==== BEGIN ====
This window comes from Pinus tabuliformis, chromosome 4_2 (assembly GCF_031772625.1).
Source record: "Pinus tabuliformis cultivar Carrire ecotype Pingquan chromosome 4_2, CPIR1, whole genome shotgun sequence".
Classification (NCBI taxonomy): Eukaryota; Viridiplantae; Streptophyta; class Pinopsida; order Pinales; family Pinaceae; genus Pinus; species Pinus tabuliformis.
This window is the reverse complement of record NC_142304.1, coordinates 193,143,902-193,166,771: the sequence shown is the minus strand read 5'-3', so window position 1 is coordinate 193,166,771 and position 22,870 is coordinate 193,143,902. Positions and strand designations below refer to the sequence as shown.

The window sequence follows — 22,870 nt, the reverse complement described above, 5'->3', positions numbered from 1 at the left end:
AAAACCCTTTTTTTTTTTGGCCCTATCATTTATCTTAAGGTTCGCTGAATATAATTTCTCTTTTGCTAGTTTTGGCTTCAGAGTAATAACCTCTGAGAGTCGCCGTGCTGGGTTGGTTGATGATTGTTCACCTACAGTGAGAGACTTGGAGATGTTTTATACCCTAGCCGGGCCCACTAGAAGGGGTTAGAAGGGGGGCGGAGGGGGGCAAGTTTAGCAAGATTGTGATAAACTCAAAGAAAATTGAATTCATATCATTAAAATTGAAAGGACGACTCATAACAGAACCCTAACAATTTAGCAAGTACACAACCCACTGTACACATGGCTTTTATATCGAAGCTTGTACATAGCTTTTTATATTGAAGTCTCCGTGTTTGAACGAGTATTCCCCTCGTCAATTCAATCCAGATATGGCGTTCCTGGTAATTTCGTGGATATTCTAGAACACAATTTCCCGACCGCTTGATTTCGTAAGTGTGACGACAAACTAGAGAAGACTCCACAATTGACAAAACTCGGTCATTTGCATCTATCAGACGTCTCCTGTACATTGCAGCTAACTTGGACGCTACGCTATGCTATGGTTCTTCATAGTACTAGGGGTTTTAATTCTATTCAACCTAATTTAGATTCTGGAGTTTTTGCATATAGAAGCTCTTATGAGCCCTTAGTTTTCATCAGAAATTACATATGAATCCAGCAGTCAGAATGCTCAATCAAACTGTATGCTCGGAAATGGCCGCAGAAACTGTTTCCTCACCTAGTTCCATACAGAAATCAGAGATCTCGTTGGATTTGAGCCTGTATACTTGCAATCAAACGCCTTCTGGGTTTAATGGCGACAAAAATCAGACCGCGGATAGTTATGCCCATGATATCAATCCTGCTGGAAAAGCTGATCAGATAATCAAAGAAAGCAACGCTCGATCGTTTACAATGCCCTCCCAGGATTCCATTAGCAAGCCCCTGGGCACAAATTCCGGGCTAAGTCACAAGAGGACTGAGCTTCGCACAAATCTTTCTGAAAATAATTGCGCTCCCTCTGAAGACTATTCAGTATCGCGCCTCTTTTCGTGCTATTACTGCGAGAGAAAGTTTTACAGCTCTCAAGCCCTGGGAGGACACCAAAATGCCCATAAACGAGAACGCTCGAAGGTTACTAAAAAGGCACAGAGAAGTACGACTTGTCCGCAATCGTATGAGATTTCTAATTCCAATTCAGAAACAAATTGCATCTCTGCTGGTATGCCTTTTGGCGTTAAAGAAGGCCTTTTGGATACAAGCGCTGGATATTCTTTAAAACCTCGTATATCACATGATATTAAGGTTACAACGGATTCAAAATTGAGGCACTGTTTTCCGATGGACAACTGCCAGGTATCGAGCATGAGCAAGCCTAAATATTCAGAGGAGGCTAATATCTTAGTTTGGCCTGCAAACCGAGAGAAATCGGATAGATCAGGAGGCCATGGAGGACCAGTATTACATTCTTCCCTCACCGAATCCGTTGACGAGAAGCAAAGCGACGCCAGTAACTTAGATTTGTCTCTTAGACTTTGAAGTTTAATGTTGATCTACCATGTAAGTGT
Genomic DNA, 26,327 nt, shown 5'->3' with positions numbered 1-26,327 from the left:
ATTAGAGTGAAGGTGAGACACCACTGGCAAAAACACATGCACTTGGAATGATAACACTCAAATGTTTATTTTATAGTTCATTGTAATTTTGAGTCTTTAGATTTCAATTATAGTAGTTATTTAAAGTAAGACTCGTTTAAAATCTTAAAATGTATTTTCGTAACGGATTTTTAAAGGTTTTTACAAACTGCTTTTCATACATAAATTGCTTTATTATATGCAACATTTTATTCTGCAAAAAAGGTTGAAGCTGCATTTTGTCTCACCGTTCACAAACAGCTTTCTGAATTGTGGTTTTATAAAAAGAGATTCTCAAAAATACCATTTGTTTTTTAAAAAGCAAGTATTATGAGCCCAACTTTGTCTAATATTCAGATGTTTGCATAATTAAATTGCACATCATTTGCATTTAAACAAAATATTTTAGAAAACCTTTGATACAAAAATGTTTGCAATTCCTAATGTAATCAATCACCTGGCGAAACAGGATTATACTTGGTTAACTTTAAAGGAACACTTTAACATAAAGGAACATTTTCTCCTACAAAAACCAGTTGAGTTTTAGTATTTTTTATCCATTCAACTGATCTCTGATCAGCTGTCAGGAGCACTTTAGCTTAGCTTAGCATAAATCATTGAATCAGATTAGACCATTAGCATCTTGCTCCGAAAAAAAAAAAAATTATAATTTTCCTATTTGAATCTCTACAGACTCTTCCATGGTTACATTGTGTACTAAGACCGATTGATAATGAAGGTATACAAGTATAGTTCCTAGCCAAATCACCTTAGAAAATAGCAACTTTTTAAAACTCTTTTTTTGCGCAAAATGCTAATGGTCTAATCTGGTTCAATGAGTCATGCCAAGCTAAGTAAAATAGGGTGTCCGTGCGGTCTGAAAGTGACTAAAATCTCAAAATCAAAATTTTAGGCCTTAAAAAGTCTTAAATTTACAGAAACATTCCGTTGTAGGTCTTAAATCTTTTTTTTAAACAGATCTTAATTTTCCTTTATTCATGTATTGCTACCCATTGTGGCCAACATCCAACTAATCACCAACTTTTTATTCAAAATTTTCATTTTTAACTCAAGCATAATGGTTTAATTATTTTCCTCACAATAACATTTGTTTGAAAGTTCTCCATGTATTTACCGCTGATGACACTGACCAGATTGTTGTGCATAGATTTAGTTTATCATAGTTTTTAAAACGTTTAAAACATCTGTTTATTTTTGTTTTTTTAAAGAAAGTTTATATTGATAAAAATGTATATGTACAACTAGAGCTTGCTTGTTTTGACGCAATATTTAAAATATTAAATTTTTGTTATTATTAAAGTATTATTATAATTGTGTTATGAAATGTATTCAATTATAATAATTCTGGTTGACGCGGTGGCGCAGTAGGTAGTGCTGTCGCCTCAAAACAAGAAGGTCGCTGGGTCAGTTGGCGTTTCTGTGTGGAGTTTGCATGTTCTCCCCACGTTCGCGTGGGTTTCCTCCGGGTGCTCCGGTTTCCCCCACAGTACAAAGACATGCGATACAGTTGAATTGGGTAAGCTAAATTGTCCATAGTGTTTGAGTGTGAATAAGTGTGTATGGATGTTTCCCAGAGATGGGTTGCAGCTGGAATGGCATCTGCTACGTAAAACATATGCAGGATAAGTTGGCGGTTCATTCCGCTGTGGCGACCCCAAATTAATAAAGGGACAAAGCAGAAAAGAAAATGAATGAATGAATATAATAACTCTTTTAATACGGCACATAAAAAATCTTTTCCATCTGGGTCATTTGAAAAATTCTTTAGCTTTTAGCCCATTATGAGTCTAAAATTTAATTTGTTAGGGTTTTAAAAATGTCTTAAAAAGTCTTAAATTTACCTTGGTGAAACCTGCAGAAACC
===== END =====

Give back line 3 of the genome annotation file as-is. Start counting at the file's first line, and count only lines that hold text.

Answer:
Classification (NCBI taxonomy): Eukaryota; Viridiplantae; Streptophyta; class Pinopsida; order Pinales; family Pinaceae; genus Pinus; species Pinus tabuliformis.